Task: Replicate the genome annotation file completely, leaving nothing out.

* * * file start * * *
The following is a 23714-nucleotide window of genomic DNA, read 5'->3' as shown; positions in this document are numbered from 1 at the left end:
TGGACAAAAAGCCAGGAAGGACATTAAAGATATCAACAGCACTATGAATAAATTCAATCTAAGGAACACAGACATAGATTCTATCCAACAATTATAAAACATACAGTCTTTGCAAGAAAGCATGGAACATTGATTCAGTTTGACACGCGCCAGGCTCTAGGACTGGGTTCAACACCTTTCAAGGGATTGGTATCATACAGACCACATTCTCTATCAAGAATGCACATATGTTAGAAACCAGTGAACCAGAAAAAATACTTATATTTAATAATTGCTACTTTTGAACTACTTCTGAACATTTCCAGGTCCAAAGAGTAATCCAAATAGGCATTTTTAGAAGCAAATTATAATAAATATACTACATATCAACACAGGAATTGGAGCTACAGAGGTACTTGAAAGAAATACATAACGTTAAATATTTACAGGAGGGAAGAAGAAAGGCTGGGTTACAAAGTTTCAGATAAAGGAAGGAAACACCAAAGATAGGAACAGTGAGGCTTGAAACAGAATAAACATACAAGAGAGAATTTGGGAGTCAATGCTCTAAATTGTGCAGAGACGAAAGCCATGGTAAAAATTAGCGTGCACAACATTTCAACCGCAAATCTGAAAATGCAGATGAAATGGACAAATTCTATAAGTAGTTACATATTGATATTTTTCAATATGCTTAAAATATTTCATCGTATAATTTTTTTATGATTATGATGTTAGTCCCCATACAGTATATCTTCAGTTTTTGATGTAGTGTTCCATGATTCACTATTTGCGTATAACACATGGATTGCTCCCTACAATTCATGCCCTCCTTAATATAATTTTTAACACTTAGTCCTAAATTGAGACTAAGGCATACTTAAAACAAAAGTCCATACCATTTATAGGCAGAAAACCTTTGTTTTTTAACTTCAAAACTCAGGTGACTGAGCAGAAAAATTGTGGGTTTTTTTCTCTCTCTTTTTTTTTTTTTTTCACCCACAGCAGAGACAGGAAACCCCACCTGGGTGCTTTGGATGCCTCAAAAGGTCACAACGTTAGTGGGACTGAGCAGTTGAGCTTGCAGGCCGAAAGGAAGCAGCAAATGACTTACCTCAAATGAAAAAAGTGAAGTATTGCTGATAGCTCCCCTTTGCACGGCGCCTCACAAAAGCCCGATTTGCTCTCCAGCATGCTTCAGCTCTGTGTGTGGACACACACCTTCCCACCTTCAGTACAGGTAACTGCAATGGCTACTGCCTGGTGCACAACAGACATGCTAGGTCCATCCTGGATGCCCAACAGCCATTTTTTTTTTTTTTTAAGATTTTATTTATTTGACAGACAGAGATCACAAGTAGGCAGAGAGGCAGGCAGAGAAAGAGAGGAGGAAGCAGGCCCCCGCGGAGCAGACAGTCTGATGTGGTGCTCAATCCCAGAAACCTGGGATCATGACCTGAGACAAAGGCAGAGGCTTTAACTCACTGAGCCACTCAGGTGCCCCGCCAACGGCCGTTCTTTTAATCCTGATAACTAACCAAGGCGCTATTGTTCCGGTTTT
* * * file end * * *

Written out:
The following is a 23714-nucleotide window of genomic DNA, read 5'->3' as shown; positions in this document are numbered from 1 at the left end:
TGGACAAAAAGCCAGGAAGGACATTAAAGATATCAACAGCACTATGAATAAATTCAATCTAAGGAACACAGACATAGATTCTATCCAACAATTATAAAACATACAGTCTTTGCAAGAAAGCATGGAACATTGATTCAGTTTGACACGCGCCAGGCTCTAGGACTGGGTTCAACACCTTTCAAGGGATTGGTATCATACAGACCACATTCTCTATCAAGAATGCACATATGTTAGAAACCAGTGAACCAGAAAAAATACTTATATTTAATAATTGCTACTTTTGAACTACTTCTGAACATTTCCAGGTCCAAAGAGTAATCCAAATAGGCATTTTTAGAAGCAAATTATAATAAATATACTACATATCAACACAGGAATTGGAGCTACAGAGGTACTTGAAAGAAATACATAACGTTAAATATTTACAGGAGGGAAGAAGAAAGGCTGGGTTACAAAGTTTCAGATAAAGGAAGGAAACACCAAAGATAGGAACAGTGAGGCTTGAAACAGAATAAACATACAAGAGAGAATTTGGGAGTCAATGCTCTAAATTGTGCAGAGACGAAAGCCATGGTAAAAATTAGCGTGCACAACATTTCAACCGCAAATCTGAAAATGCAGATGAAATGGACAAATTCTATAAGTAGTTACATATTGATATTTTTCAATATGCTTAAAATATTTCATCGTATAATTTTTTTATGATTATGATGTTAGTCCCCATACAGTATATCTTCAGTTTTTGATGTAGTGTTCCATGATTCACTATTTGCGTATAACACATGGATTGCTCCCTACAATTCATGCCCTCCTTAATATAATTTTTAACACTTAGTCCTAAATTGAGACTAAGGCATACTTAAAACAAAAGTCCATACCATTTATAGGCAGAAAACCTTTGTTTTTTAACTTCAAAACTCAGGTGACTGAGCAGAAAAATTGTGGGTTTTTTTCTCTCTCTTTTTTTTTTTTTTTCACCCACAGCAGAGACAGGAAACCCCACCTGGGTGCTTTGGATGCCTCAAAAGGTCACAACGTTAGTGGGACTGAGCAGTTGAGCTTGCAGGCCGAAAGGAAGCAGCAAATGACTTACCTCAAATGAAAAAAGTGAAGTATTGCTGATAGCTCCCCTTTGCACGGCGCCTCACAAAAGCCCGATTTGCTCTCCAGCATGCTTCAGCTCTGTGTGTGGACACACACCTTCCCACCTTCAGTACAGGTAACTGCAATGGCTACTGCCTGGTGCACAACAGACATGCTAGGTCCATCCTGGATGCCCAACAGCCATTTTTTTTTTTTTTTAAGATTTTATTTATTTGACAGACAGAGATCACAAGTAGGCAGAGAGGCAGGCAGAGAAAGAGAGGAGGAAGCAGGCCCCCGCGGAGCAGACAGTCTGATGTGGTGCTCAATCCCAGAAACCTGGGATCATGACCTGAGACAAAGGCAGAGGCTTTAACTCACTGAGCCACTCAGGTGCCCCGCCAACGGCCGTTCTTTTAATCCTGATAACTAACCAAGGCGCTATTGTTCCGGTTTT